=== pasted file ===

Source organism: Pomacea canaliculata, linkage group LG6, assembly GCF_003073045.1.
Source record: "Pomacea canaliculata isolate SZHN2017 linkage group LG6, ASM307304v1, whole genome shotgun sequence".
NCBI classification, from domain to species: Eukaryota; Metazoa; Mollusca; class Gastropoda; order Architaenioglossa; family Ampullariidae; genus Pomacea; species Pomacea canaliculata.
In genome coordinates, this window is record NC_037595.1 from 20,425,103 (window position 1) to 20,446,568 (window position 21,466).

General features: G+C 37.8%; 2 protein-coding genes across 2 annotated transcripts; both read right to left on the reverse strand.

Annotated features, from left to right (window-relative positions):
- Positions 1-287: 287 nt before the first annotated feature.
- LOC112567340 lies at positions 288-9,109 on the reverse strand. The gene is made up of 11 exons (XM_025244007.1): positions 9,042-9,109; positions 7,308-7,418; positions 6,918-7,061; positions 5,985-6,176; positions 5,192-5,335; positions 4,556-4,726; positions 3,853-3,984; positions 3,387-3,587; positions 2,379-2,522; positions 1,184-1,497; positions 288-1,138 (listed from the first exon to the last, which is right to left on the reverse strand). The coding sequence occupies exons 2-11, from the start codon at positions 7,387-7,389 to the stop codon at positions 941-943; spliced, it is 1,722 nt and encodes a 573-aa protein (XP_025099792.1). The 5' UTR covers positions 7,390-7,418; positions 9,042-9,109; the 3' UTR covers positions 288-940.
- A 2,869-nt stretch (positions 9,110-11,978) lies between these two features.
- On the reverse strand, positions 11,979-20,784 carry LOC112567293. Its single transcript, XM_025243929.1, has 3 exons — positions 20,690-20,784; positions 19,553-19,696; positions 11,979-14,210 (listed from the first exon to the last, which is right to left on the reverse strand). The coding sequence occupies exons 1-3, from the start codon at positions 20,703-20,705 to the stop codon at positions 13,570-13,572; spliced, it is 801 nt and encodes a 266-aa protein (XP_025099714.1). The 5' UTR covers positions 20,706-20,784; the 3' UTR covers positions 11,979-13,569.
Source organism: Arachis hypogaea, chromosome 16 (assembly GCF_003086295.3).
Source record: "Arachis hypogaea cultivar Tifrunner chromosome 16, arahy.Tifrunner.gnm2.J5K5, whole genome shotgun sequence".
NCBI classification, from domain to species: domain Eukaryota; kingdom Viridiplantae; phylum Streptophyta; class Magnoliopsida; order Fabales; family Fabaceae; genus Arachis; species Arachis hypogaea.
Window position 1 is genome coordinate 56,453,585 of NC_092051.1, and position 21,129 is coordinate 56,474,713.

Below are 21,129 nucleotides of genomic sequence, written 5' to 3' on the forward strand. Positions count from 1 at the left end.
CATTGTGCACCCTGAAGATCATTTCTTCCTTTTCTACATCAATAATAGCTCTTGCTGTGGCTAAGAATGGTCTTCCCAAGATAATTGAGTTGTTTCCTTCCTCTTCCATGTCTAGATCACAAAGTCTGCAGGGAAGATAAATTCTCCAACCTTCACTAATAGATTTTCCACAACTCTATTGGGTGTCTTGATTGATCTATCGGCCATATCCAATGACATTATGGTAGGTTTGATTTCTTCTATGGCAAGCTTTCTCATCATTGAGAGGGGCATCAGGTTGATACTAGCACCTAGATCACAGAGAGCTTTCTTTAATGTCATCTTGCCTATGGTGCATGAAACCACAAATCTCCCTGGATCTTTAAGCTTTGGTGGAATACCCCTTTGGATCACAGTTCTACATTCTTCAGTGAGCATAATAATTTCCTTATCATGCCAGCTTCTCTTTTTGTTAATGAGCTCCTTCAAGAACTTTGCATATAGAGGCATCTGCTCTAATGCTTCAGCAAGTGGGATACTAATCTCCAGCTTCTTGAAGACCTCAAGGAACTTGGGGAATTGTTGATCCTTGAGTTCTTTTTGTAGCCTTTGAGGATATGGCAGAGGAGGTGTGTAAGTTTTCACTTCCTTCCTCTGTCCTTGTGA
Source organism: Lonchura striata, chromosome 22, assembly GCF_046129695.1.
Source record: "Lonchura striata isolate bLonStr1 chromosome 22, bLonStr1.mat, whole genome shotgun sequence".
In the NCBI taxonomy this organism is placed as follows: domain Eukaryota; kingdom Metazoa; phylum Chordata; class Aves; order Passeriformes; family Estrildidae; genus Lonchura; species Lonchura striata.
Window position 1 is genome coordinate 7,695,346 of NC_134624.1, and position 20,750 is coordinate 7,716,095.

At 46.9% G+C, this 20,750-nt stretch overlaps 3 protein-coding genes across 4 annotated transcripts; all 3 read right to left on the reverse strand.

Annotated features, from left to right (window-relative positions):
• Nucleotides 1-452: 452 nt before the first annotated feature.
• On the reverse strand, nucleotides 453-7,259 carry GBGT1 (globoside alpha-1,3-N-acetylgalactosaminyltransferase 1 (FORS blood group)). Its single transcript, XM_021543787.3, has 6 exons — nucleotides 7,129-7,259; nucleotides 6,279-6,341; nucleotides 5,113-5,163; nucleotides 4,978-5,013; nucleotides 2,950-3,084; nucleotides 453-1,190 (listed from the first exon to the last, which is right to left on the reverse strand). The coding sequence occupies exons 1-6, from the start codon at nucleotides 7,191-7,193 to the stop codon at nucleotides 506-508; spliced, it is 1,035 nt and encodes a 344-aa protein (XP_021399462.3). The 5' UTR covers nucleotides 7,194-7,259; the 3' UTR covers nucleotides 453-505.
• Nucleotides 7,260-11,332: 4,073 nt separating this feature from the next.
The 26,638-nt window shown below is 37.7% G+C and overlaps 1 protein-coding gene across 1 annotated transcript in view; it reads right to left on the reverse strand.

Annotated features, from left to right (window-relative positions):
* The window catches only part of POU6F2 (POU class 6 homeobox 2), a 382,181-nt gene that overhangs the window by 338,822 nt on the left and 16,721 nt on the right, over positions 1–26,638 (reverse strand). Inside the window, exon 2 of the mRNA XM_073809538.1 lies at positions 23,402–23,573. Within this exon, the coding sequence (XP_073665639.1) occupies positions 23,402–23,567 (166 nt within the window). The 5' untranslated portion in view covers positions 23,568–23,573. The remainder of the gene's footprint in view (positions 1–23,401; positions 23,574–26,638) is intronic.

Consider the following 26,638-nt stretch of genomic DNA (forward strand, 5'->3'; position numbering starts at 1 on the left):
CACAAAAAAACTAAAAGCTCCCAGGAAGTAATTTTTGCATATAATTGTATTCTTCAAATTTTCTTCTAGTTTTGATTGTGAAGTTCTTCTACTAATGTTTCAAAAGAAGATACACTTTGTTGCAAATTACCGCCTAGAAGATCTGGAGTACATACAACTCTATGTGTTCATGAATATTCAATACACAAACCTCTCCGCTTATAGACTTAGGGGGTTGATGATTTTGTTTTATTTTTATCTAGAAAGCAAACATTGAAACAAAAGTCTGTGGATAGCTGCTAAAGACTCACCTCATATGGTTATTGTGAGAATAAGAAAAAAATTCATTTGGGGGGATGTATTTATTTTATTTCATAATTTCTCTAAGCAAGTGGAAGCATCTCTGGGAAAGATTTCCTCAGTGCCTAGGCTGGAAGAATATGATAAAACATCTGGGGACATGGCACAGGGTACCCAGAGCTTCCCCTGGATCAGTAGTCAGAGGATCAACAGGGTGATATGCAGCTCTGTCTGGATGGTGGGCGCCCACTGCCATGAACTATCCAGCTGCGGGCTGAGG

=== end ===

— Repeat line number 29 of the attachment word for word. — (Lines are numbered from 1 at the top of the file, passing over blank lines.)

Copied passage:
Consider the following 26,638-nt stretch of genomic DNA (forward strand, 5'->3'; position numbering starts at 1 on the left):